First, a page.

“Don’t. I have to work all weekend anyway. Besides, I’m sure you have a party or two you can go to instead,” I say, trying to talk him out of it without saying no.


  “Please, Beau. I need you to do this for me. Meet new people and enjoy the experience,” I plead. I want him to have the things I can’t right now, even if it means I have to give up the one person besides my mom who means something to me.

  “Next weekend, I’m coming home, and you’re not allowed to argue with me about it,” he says, sounding serious and a little father-like. I may be wounded, but I can take care of myself.

  “So, what have you been up to, college boy?” I ask, resting my head on my pillow.

  “Are you changing the subject on me?” His voice is a mixture of amusement and frustration.

  “Beau, please. ”

  “Fine,” he sighs. “I’ve been going to class, hitting the gym, studying, eating and sleeping. Nothing much more exciting than what you’ve been doing, I’m sure. ”

  He’s right. I’ve been working, running, and sitting alone in my bedroom.

  And, every now and then, my mind wanders away from Beau and veers toward Asher. I barely know him, and I haven’t seen him since he left the note on the napkin, but I can’t help but wonder what he’s all about.

  “How are your classes?”

  “They’re not hard, but I had two papers assigned to me already this week. You know how much I f**king hate writing papers,” he replies.

  “Yeah, but you’re good at it. I think you just hate them because they’re too easy for you,” I say, smiling slightly. Beau was one of the smartest kids in our class. He hasn’t decided what he wants to be when he “grows up,” but he can really do anything he wants.

  “I guess I am,” he says. If I’m not mistaken, I think I can sense a smile in the tone of his voice. “Look, Kate, I hate to cut this short, but I have a class I need to get to. I’ll talk to you again tomorrow. ” The last part sounds like more of a question than a statement.

  “I work until two, but I’ll answer if you call me any time after that. ”

  Talking to Beau actually makes me feel better, rather than sad. I’m looking forward to talking to him again. I’m hoping that with each day, and each phone call, the distance between us will get a little easier to handle. Maybe I can make it without him here.

  “You better. ”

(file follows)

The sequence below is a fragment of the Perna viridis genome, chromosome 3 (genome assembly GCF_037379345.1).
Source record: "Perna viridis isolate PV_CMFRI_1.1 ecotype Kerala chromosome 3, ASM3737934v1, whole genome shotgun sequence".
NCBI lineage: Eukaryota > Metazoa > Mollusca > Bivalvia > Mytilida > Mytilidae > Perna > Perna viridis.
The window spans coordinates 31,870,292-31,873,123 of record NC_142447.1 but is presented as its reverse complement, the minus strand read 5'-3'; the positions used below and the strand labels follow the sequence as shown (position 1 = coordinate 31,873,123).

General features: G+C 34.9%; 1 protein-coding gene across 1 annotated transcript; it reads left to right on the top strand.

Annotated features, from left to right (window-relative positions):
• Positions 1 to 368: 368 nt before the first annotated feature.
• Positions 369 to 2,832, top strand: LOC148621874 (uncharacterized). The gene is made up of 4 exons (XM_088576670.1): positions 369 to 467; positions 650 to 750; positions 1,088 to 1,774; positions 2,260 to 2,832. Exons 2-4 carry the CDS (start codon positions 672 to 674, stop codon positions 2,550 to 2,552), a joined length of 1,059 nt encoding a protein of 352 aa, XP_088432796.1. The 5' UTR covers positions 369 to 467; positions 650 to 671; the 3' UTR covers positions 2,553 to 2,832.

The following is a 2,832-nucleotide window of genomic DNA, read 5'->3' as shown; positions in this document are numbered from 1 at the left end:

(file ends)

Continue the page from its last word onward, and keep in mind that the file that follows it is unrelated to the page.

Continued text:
“Bye, Beau. ”

  “Bye, Kate. ”

  Since I have the whole day off, I’m going to run until my legs give out on me. I pull on a pair of gym shorts and a tank top before lacing up my tennis shoes. It’s the one thing I still like to do. It’s a way for me to clear my mind and let go of some of the pent up anger and stress that has taken residence in my body.

  I close the front door and stand on the porch of our small one story house, stretching my legs and arms. Fall will be here soon, and the humidity has already started to dissipate, leaving a tolerable warm September day. Our small town has a few biking tra
ils that are nice for running, but I choose to stay close to the busy streets. There are always lots of people and cars around—the only way I really feel safe.

  I take off, letting my feet hit the pavement as I take in the sights and sounds, allowing all my thoughts to come to the forefront. My feet may be moving, but I’m still in the same place, trying to figure out what the future holds for Kate Alexander. I think about my mom and how she had me when she was about my age. I couldn’t imagine having a child right now. I think about my dad and what he would have been like. My mom says she only dated him for a couple months, and that he had quite the wild streak.

  I think about all the things that have happened in my life, good and bad, but in the end I always end up focusing on the worst. I don’t know why I continue to do this to myself. I let it all play out in my head over and over until my legs can no longer carry me. Maybe I’m hoping that if I think about it enough, I won’t be able to think of it at all. I know that’s not going to happen, but that doesn’t mean I have to stop wishing for it.

  I always run the same path, but today for some reason, I find myself detouring down Mr. McNally’s street. I know I’m just curiously looking for a glimpse of Asher or his life, but I can’t stop myself. Whenever there’s a puzzle, I want all of the pieces so that I can put it together. Whenever there’s a mystery, I want to solve it. It’s the main reason I wanted to study law.

  Asher is a puzzle to me. Why is he in Carrington? Why does he look at me like he knows me when I’ve never seen him before? I want to know it all, and I have no idea why. I haven’t cared about much of anything in two years. He’s different than other guys in Carrington. He has this confident yet mysterious thing about him that I can’t stop thinking about. I feel like he wants to know me, but not like he’s judging me. He’s not comparing me to anything that I used to be.

  McNally’s house is quiet, but there’s an old black Mustang in the driveway that was never there before. I slow my pace just a little to get a better look before speeding off toward home.